Such humps and pits, both small and large, are common and mysterious features of permafrost soils. At the time, most European scientists did not believe that deep frozen soil could exist. Didn't miners report the Earth getting warmer as they dug deeper? The very existence of permafrost wouldn’t be accepted until the middle of the nineteenth century and a detailed understanding of it's behavior wouldn't emerge until after WWII. We still don't completely understand it. Because he spent several years in and near the permafrost zone, Tatishchev knew that frost heaves and melt pockets were real and that they needed to be explained. His explanation of the pits is that they are sink-holes:
I afterwards enquir'd into those pits, which this animal was said to form as it walk'd under ground, and, I view'd them in different places, and I think I have discover'd what they are, namely, cavities and passages form’d by subterraneous waters; whence the incumbent, earth afterwards unexpectedly fell in; for, in Permia, upon examining such a pit, I found a torrent of water gliding under a hill.
With all the available evidence laid out before him, Tatishchev concluded that neither the "simple and credulous" natives nor the learned were on the right track. He was confident that he had disposed of the idea that the mammoth could be a subterranean animal. He thought it unlikely that the Flood would have swept elephants up in the tropics and deposited them in Siberia alone. As to an invading army with war elephants, there was no other evidence of such an event and it failed to explain how the bones became so deeply buried. Tatishchev didn't believe the ivory came from elephants at all. He thought ", that they are rather to be reckon'd to the class of horns than of teeth, and that they were parts of an animal different from an elephant." He also thought that there might be something to the Ostiak belief that the mammoth had movable horns.
Tatishchev's paper didn't go very far toward solving the mystery of mammoth ivory for the Swedish Society. After three years they had five possible explanations. Siberian natives thought mammoth ivory was the horn a giant mole-like creature. Russians living in Siberia thought it was the remains of elephants brought from somewhere else, probably by the Biblical Flood. Müller believed that mammoth ivory wasn't from an animal; he thought it was a mineral that grew in the Earth like coal or rock salt. Capt. Tabbert thought it was the tooth of a sea mammal, possibly related to the narwhal. Tatishchev thought it was the horn of a giant, as yet undiscovered, buffalo-like creature. The one man who had proof of the elphantine nature of the mammoth was Messerschmidt. A year after he and Tabbert serperated, he acquired a complete mammoth skull in excellent condition. However, during the years the Swedish Society was looking into the question, he making his way deeper into Siberia, nearing the Pacific Ocean and the Chinese frontier. None of Messerschmidt's notes were published during his lifetime. Indeed, most of them languished in boxes in the archives of the Russian Academy until the 1960s.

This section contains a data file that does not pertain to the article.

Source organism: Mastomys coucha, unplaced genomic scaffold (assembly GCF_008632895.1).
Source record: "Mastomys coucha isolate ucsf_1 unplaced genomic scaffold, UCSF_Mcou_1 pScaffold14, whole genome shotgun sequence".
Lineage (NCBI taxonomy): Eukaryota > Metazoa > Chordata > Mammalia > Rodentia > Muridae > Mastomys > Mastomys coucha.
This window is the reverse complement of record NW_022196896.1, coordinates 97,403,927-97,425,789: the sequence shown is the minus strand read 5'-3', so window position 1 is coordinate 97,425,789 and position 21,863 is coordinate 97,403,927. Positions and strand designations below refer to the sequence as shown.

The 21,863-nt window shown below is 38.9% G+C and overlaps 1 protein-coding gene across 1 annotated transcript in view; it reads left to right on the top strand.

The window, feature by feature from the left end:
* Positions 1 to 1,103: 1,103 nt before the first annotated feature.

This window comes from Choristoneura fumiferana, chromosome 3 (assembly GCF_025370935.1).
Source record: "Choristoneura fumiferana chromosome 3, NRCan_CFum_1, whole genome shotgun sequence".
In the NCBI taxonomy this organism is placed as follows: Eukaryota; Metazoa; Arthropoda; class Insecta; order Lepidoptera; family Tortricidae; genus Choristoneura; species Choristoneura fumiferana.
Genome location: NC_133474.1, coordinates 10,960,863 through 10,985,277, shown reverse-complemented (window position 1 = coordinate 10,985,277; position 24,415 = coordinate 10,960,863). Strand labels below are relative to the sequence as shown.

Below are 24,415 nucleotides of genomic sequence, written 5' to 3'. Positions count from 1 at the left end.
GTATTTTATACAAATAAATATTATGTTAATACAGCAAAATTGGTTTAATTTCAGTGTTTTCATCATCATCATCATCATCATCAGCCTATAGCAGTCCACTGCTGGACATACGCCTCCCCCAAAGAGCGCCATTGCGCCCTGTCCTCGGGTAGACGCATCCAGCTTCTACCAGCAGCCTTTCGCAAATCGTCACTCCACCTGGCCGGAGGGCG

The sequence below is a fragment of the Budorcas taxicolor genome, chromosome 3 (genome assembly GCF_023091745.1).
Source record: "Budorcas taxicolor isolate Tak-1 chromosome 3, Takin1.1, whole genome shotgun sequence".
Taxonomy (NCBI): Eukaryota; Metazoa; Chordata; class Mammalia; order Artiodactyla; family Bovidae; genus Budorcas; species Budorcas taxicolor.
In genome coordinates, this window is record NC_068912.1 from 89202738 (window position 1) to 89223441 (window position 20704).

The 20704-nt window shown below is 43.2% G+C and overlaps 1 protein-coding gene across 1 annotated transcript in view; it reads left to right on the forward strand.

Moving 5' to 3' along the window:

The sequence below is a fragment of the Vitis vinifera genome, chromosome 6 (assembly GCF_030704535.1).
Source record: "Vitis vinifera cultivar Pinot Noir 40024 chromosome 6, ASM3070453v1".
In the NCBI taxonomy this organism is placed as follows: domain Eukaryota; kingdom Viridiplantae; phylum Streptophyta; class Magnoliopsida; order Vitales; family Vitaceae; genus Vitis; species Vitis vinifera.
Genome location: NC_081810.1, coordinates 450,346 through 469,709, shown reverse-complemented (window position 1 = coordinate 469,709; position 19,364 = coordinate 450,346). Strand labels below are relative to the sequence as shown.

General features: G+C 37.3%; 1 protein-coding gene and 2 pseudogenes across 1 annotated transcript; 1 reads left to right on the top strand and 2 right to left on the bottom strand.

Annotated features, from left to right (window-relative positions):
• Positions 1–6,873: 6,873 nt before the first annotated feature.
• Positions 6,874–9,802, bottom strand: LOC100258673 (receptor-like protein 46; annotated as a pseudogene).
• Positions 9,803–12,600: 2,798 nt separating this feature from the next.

If the investigations of the Swedish Academy and Tatishchev did not solve the mystery of the mammoth, they nevertheless mark an important transition. Before their investigations, information about the mammoth was anecdotal, collected by travelers and lexicographers and presented in the context of of much larger projects. The Academy and Tatishchev brought the mammoth to the forefront, made it a subject of study in its own right, and systematically gathered information about it. The questions they asked and the methods they employed were becoming more recognizably scientific. Tatishchev recognized that more research needed to be done: "I, therefore, conclude, that so long as anyone cannot aver, that he has seen this animal, many doubts must still necessarily remain, which must be left to time and farther observations to clear up."
The fate of the Swedish prisoners after Poltava was a tragedy. Thousands did not survive their captivity. Those who did survive were separated from their families and communities for over ten years. At the same time, the officers' time in captivity produced a treasure trove of scientific progress. Not only did they advance European knowledge of the archaeology, anthropology, geology, geography, and natural history of Russia and Northern Asia, they trained the next generation of Russian scientists and provided them with intellectual contacts in the West. From this, can we come to the Panglossian conclusion that everything works out for the best? I think not. The world would not have been worse off if it had taken us twenty years longer to learn about Siberia and more prisoners had survived. But, I do think it is a powerful example of the power of human curiosity. Even under the worst of circumstances, people will look up and start to ask questions. And, three hundred years later, we can be glad they did.
* Later historians refer to Tabbert as Strahlenberg. He, along with his three brothers, was enobled to that name in 1707 for their military service to King Charles. However, the contemporary sources I'm quoting here all refer to him as Tabbert, making my job just a little more difficult.